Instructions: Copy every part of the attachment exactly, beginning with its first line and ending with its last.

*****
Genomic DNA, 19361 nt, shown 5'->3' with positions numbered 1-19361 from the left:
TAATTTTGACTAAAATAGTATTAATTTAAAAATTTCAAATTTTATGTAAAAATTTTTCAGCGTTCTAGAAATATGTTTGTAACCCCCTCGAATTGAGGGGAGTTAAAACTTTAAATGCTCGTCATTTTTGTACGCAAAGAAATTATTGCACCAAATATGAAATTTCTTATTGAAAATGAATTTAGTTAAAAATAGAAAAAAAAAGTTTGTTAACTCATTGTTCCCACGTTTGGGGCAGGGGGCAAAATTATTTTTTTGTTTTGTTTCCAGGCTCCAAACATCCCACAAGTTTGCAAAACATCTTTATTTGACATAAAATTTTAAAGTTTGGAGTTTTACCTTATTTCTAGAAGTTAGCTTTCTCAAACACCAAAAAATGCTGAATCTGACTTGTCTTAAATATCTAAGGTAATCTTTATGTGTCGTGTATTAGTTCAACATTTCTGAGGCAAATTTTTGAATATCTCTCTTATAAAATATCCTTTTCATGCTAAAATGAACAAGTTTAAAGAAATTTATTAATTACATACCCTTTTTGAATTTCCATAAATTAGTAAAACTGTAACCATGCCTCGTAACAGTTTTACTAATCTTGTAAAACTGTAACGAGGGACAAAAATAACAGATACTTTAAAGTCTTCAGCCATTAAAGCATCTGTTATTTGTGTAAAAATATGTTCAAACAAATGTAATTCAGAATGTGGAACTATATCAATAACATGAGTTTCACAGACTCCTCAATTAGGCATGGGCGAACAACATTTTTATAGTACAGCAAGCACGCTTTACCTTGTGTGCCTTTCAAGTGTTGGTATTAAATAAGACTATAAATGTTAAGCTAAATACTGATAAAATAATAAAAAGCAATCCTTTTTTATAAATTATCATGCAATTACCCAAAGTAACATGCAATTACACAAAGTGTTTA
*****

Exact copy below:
Genomic DNA, 19361 nt, shown 5'->3' with positions numbered 1-19361 from the left:
TAATTTTGACTAAAATAGTATTAATTTAAAAATTTCAAATTTTATGTAAAAATTTTTCAGCGTTCTAGAAATATGTTTGTAACCCCCTCGAATTGAGGGGAGTTAAAACTTTAAATGCTCGTCATTTTTGTACGCAAAGAAATTATTGCACCAAATATGAAATTTCTTATTGAAAATGAATTTAGTTAAAAATAGAAAAAAAAAGTTTGTTAACTCATTGTTCCCACGTTTGGGGCAGGGGGCAAAATTATTTTTTTGTTTTGTTTCCAGGCTCCAAACATCCCACAAGTTTGCAAAACATCTTTATTTGACATAAAATTTTAAAGTTTGGAGTTTTACCTTATTTCTAGAAGTTAGCTTTCTCAAACACCAAAAAATGCTGAATCTGACTTGTCTTAAATATCTAAGGTAATCTTTATGTGTCGTGTATTAGTTCAACATTTCTGAGGCAAATTTTTGAATATCTCTCTTATAAAATATCCTTTTCATGCTAAAATGAACAAGTTTAAAGAAATTTATTAATTACATACCCTTTTTGAATTTCCATAAATTAGTAAAACTGTAACCATGCCTCGTAACAGTTTTACTAATCTTGTAAAACTGTAACGAGGGACAAAAATAACAGATACTTTAAAGTCTTCAGCCATTAAAGCATCTGTTATTTGTGTAAAAATATGTTCAAACAAATGTAATTCAGAATGTGGAACTATATCAATAACATGAGTTTCACAGACTCCTCAATTAGGCATGGGCGAACAACATTTTTATAGTACAGCAAGCACGCTTTACCTTGTGTGCCTTTCAAGTGTTGGTATTAAATAAGACTATAAATGTTAAGCTAAATACTGATAAAATAATAAAAAGCAATCCTTTTTTATAAATTATCATGCAATTACCCAAAGTAACATGCAATTACACAAAGTGTTTA